About this Research Topic
Experimental data have consistently revealed that the neuronal connection weight, which models the efficacy of the firing of a pre-synaptic neuron in modulating the state of a post-synaptic one, varies on short time scales, ranging from hundreds to thousands of milliseconds. This is called short-term plasticity (STP). Two types of STP, with opposite effects on the connection efficacy, have been observed in experiments. They are short-term depression (STD) and short-term facilitation (STF).
Computational studies have explored the impact of STP on network dynamics, and found that STP can generate very rich intrinsic dynamical behaviors, including damped oscillations, state hopping with transient population spikes, traveling fronts and pulses, spiral waves, rotating bump states, robust self-organized critical activities and so on. These studies also strongly suggest that STP can play many important roles in neural computation. For instances, STD may provide a dynamic control mechanism that allows equal fractional changes on rapidly and slowly firing afferents to produce post-synaptic responses, realizing Weber’s law; STD may provide a mechanism to close down network activity naturally, achieving iconic sensory memory; and STF may provide a mechanism for implementing work-memory not relying on persistent neural firing.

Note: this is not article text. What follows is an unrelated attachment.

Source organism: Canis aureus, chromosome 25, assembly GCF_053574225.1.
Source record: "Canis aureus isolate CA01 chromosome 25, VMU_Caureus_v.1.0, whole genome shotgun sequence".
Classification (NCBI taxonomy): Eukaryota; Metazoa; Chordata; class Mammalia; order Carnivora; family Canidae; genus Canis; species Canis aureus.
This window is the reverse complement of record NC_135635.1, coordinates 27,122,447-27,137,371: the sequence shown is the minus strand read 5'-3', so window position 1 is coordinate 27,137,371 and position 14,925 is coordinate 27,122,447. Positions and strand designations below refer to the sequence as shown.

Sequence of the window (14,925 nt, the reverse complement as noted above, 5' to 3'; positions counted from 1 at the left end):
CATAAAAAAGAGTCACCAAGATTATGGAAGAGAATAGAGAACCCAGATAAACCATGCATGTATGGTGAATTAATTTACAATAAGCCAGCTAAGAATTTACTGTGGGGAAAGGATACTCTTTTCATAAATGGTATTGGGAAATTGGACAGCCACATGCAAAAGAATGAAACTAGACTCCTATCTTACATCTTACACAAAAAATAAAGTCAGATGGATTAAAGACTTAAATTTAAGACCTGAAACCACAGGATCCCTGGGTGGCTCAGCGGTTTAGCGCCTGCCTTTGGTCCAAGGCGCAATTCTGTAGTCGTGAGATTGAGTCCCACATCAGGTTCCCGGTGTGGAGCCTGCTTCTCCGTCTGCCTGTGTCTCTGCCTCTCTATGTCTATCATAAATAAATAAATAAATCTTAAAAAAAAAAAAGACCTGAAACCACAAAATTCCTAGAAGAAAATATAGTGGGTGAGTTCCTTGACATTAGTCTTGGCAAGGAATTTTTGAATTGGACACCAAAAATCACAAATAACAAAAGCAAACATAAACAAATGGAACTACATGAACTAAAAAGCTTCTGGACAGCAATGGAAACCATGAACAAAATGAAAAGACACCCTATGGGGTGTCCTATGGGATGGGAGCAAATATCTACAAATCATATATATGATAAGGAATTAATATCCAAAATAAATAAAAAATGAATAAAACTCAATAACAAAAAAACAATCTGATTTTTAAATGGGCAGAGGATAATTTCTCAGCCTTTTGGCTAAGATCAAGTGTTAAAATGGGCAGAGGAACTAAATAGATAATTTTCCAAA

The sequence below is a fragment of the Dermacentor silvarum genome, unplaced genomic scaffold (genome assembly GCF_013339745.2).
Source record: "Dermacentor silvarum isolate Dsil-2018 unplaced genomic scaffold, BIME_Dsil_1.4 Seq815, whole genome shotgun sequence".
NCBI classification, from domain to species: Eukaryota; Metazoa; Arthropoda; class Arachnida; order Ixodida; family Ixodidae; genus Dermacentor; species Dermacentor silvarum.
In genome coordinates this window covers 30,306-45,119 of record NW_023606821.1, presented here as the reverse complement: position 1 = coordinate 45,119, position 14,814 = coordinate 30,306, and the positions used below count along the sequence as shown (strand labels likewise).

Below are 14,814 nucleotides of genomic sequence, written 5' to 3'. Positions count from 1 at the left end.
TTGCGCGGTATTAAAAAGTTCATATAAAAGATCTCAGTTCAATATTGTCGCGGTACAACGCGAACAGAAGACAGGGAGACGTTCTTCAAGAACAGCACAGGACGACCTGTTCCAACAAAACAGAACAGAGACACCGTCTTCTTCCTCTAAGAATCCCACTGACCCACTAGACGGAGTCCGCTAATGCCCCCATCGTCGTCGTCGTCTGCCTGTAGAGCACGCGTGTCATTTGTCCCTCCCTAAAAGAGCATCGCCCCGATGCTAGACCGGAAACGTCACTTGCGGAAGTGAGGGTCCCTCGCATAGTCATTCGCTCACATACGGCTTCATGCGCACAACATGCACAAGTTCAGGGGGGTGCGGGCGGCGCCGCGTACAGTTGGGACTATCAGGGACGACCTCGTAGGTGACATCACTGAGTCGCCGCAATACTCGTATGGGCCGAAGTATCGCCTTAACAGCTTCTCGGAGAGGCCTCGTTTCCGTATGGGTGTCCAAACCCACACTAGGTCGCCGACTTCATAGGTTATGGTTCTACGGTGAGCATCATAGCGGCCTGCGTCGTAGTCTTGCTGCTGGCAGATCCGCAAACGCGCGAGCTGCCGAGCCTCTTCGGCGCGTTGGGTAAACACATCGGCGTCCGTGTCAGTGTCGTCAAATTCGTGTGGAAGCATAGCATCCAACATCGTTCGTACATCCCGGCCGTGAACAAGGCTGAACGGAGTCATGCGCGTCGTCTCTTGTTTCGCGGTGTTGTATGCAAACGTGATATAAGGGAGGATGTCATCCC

From the computational point of view, the time scale of STP resides between fast neural signaling (in the order of milliseconds) and rapid learning (in the order of minutes or above), which is the time scale of many important temporal processes occurring in our daily lives, such as motion control and working memory. Thus, STP may serve as a substrate for neural systems manipulating temporal information on the relevant time scales.
This Research Topic aims to present the recent progress in understanding the roles of STP in neural information processing. It includes, but no exclusively, the studies on investigating various computational roles of STP, the modeling studies on exploring new dynamical behaviors generated by STP, and the experimental works which help us to understand the functional roles of STP.
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